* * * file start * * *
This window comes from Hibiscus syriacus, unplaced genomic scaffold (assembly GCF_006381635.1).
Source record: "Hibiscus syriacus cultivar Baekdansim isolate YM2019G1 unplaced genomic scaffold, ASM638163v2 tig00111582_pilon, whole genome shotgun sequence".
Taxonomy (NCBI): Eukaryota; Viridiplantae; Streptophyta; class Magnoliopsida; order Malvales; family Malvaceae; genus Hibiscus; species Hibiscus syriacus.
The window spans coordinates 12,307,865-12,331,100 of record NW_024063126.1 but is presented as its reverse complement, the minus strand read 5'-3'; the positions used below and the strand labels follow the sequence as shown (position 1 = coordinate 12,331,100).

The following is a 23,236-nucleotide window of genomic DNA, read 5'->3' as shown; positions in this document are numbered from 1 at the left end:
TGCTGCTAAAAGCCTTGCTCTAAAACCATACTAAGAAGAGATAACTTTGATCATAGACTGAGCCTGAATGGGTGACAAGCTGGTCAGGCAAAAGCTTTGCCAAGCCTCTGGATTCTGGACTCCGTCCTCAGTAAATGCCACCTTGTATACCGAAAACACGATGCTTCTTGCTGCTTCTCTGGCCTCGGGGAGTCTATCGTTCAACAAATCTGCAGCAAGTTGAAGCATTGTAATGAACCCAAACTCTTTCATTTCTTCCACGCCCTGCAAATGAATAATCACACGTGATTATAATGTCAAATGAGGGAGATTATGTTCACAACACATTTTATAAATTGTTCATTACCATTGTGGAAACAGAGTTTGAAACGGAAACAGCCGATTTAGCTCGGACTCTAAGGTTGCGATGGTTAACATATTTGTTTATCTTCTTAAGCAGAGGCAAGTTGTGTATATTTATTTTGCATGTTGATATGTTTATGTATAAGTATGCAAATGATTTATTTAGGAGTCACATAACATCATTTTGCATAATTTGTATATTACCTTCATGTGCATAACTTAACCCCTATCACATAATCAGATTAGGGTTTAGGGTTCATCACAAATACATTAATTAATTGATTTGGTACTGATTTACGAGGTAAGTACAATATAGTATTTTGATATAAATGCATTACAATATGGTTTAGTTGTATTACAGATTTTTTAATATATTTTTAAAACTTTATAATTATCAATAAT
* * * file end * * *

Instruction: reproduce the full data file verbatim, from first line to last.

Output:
This window comes from Hibiscus syriacus, unplaced genomic scaffold (assembly GCF_006381635.1).
Source record: "Hibiscus syriacus cultivar Baekdansim isolate YM2019G1 unplaced genomic scaffold, ASM638163v2 tig00111582_pilon, whole genome shotgun sequence".
Taxonomy (NCBI): Eukaryota; Viridiplantae; Streptophyta; class Magnoliopsida; order Malvales; family Malvaceae; genus Hibiscus; species Hibiscus syriacus.
The window spans coordinates 12,307,865-12,331,100 of record NW_024063126.1 but is presented as its reverse complement, the minus strand read 5'-3'; the positions used below and the strand labels follow the sequence as shown (position 1 = coordinate 12,331,100).

The following is a 23,236-nucleotide window of genomic DNA, read 5'->3' as shown; positions in this document are numbered from 1 at the left end:
TGCTGCTAAAAGCCTTGCTCTAAAACCATACTAAGAAGAGATAACTTTGATCATAGACTGAGCCTGAATGGGTGACAAGCTGGTCAGGCAAAAGCTTTGCCAAGCCTCTGGATTCTGGACTCCGTCCTCAGTAAATGCCACCTTGTATACCGAAAACACGATGCTTCTTGCTGCTTCTCTGGCCTCGGGGAGTCTATCGTTCAACAAATCTGCAGCAAGTTGAAGCATTGTAATGAACCCAAACTCTTTCATTTCTTCCACGCCCTGCAAATGAATAATCACACGTGATTATAATGTCAAATGAGGGAGATTATGTTCACAACACATTTTATAAATTGTTCATTACCATTGTGGAAACAGAGTTTGAAACGGAAACAGCCGATTTAGCTCGGACTCTAAGGTTGCGATGGTTAACATATTTGTTTATCTTCTTAAGCAGAGGCAAGTTGTGTATATTTATTTTGCATGTTGATATGTTTATGTATAAGTATGCAAATGATTTATTTAGGAGTCACATAACATCATTTTGCATAATTTGTATATTACCTTCATGTGCATAACTTAACCCCTATCACATAATCAGATTAGGGTTTAGGGTTCATCACAAATACATTAATTAATTGATTTGGTACTGATTTACGAGGTAAGTACAATATAGTATTTTGATATAAATGCATTACAATATGGTTTAGTTGTATTACAGATTTTTTAATATATTTTTAAAACTTTATAATTATCAATAAT